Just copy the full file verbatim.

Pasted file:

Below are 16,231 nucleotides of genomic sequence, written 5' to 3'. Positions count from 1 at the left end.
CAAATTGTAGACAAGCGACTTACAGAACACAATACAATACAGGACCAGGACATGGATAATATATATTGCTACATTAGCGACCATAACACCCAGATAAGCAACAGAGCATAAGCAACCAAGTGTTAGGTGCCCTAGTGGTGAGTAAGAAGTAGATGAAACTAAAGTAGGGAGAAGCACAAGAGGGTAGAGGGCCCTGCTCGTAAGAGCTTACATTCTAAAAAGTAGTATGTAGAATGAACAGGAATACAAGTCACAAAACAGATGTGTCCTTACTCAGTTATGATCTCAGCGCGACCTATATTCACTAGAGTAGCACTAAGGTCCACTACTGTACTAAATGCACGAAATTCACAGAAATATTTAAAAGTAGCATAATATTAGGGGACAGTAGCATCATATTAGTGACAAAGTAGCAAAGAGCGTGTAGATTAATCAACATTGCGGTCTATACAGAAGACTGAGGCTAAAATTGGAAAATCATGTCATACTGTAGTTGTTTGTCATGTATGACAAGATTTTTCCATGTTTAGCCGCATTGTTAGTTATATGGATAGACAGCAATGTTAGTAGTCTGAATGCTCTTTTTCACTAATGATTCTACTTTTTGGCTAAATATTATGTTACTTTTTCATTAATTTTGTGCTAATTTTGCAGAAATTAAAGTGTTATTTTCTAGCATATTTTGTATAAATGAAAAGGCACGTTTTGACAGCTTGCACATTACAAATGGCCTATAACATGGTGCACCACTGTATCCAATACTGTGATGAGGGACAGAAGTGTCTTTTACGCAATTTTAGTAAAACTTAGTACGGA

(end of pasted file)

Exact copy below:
Below are 16,231 nucleotides of genomic sequence, written 5' to 3'. Positions count from 1 at the left end.
CAAATTGTAGACAAGCGACTTACAGAACACAATACAATACAGGACCAGGACATGGATAATATATATTGCTACATTAGCGACCATAACACCCAGATAAGCAACAGAGCATAAGCAACCAAGTGTTAGGTGCCCTAGTGGTGAGTAAGAAGTAGATGAAACTAAAGTAGGGAGAAGCACAAGAGGGTAGAGGGCCCTGCTCGTAAGAGCTTACATTCTAAAAAGTAGTATGTAGAATGAACAGGAATACAAGTCACAAAACAGATGTGTCCTTACTCAGTTATGATCTCAGCGCGACCTATATTCACTAGAGTAGCACTAAGGTCCACTACTGTACTAAATGCACGAAATTCACAGAAATATTTAAAAGTAGCATAATATTAGGGGACAGTAGCATCATATTAGTGACAAAGTAGCAAAGAGCGTGTAGATTAATCAACATTGCGGTCTATACAGAAGACTGAGGCTAAAATTGGAAAATCATGTCATACTGTAGTTGTTTGTCATGTATGACAAGATTTTTCCATGTTTAGCCGCATTGTTAGTTATATGGATAGACAGCAATGTTAGTAGTCTGAATGCTCTTTTTCACTAATGATTCTACTTTTTGGCTAAATATTATGTTACTTTTTCATTAATTTTGTGCTAATTTTGCAGAAATTAAAGTGTTATTTTCTAGCATATTTTGTATAAATGAAAAGGCACGTTTTGACAGCTTGCACATTACAAATGGCCTATAACATGGTGCACCACTGTATCCAATACTGTGATGAGGGACAGAAGTGTCTTTTACGCAATTTTAGTAAAACTTAGTACGGA